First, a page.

EUH Dressler Conference: What are the presentation and pathophysiology of hypertensive emergencies?

The Bottom Line: Most authorities have defined hypertensive crises or emergencies as a sudden increase in systolic and diastolic blood pressures associated with ‘acute end-organ damage’ (i.e. cardiovascular, renal, central nervous system) that requires immediate management. On the other hand, the term ‘hypertensive urgency’ has been used for patients with severely elevated blood pressure without acute end-organ damage. It is important to emphasize that the clinical distinction between hypertensive emergencies (crises) and hypertensive urgencies depends on the presence of acute target organ damage, rather than the absolute level of blood pressure.

Reference: Varon J, Marik PE. Clinical review: The management of hypertensive crises. Critical Care 2003; 7(5):374-384. doi:10.1186/cc2351.

Summary: The symptoms and signs of hypertensive crises vary from patient to patient. Headache, altered level of consciousness, and/or focal neurologic signs are seen in patients with hypertensive encephalopathy. On physical examination, these patients may have retinopathy with arteriolar changes, hemorrhages and exudates, as well as papilledema. In other patients, the cardiovascular manifestations of hypertensive crises may predominate, with angina, acute myocardial infarction, or acute left ventricular failure. In some patients, severe injury to the kidneys may lead to acute renal failure with oliguria and/or hematuria.

The risks for developing malignant hypertension are related to the severity of the underlying hypertension, and therefore the role of mechanical stress on the vessel wall appears to be critical in its pathogenesis. The release of humoral vasoconstrictor substances from the stressed vessel wall is thought to be responsible for the initiation and perpetuation of the hypertensive crisis. Increased blood pressure results in endothelial damage, with local intravascular activation of the clotting cascade, fibrinoid necrosis of small blood vessels, and release of vasoconstrictor substances. This leads to a vicious cycle of further vascular injury, tissue ischemia, and release of vasoconstrictor substances. The volume depletion that results from pressure natriuresis further simulates the release of vasoconstrictor substances from the kidney. The release of vasoconstrictor substances from the kidney has long been postulated to play a central role in the pathophysiology of malignant hypertension. Activation of the renin–angiotensin system has been strongly implicated in the initiation and perpetuation of the vascular injury associated with malignant hypertension. In addition to activation of the renin–angiotensin system vasopressin, endothelin and catecholamines are postulated to play important roles in the pathophysiology of hypertensive emergencies.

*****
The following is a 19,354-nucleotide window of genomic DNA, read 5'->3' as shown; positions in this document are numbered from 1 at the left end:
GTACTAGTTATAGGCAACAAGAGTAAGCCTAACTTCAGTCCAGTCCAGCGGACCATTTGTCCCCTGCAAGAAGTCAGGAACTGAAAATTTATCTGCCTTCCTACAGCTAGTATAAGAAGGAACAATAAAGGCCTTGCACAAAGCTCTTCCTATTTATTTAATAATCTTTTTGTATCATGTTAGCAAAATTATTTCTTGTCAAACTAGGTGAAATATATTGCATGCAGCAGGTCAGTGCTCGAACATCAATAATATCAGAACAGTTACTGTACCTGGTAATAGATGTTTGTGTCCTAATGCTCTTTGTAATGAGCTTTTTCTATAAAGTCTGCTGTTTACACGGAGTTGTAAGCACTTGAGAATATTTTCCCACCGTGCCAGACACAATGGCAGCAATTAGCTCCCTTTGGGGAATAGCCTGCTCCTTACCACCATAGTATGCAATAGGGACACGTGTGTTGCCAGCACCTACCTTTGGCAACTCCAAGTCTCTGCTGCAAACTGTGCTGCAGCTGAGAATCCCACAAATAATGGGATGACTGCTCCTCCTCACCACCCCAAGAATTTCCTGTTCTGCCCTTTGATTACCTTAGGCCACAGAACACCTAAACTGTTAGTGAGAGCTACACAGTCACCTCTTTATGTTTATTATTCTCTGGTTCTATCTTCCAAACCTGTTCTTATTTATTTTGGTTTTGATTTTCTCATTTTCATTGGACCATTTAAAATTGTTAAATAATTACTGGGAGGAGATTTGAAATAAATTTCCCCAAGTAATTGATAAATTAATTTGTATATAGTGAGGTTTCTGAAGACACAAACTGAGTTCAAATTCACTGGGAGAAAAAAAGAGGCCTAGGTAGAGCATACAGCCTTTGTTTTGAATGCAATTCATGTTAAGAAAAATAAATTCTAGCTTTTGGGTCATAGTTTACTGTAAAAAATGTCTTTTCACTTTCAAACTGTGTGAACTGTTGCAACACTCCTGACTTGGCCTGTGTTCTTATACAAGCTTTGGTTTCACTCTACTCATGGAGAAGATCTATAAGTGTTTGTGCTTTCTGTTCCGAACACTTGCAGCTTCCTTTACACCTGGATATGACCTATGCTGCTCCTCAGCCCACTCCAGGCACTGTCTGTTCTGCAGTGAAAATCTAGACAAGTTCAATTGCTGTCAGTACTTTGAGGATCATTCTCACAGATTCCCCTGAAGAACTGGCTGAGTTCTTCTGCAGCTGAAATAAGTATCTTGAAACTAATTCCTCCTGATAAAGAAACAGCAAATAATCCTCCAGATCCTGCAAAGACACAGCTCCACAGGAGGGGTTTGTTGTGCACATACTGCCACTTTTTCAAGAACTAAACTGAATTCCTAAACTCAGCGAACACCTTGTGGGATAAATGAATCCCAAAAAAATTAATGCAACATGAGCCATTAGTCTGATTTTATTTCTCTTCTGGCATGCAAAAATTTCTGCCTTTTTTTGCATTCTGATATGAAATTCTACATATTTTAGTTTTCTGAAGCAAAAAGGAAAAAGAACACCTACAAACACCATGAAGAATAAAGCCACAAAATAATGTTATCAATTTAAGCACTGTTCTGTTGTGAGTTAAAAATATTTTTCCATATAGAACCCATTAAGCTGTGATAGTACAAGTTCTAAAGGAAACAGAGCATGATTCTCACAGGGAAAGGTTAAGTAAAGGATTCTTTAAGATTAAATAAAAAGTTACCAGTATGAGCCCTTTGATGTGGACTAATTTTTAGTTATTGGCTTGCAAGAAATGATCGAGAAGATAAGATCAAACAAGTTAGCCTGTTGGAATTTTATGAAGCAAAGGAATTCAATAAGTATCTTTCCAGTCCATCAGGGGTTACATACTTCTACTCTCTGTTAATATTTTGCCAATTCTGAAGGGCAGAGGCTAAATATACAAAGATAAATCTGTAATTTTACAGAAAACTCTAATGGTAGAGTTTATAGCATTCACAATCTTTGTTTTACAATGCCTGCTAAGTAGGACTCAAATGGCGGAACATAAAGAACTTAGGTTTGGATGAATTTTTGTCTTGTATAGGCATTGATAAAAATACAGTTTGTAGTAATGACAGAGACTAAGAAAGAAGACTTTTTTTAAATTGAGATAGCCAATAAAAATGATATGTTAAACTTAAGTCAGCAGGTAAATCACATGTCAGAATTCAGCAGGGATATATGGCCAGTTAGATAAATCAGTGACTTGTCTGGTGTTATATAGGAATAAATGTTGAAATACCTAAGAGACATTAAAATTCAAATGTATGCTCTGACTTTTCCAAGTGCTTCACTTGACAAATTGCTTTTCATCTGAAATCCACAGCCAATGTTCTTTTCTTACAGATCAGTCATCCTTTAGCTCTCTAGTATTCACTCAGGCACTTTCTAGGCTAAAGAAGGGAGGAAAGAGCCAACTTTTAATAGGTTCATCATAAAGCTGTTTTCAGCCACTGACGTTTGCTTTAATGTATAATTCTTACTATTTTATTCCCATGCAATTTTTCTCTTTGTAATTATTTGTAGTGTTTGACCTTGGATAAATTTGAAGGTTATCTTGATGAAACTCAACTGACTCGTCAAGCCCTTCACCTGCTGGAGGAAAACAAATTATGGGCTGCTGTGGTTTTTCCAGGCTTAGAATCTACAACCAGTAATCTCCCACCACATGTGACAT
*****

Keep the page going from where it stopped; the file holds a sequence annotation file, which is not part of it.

Unfortunately, hypertensive emergencies and urgencies are among the most misunderstood and mismanaged of acute medical problems seen today. Indeed, the reflex of rapidly lowering an elevated blood pressure is associated with significant morbidity and death. Clinicians dealing with hypertensive emergencies and urgencies should be familiar with the pathophysiology of the disease and the principles of treatment. This article reviews current concepts, and common misconceptions and pitfalls in the diagnosis and management of patients with severe hypertension.

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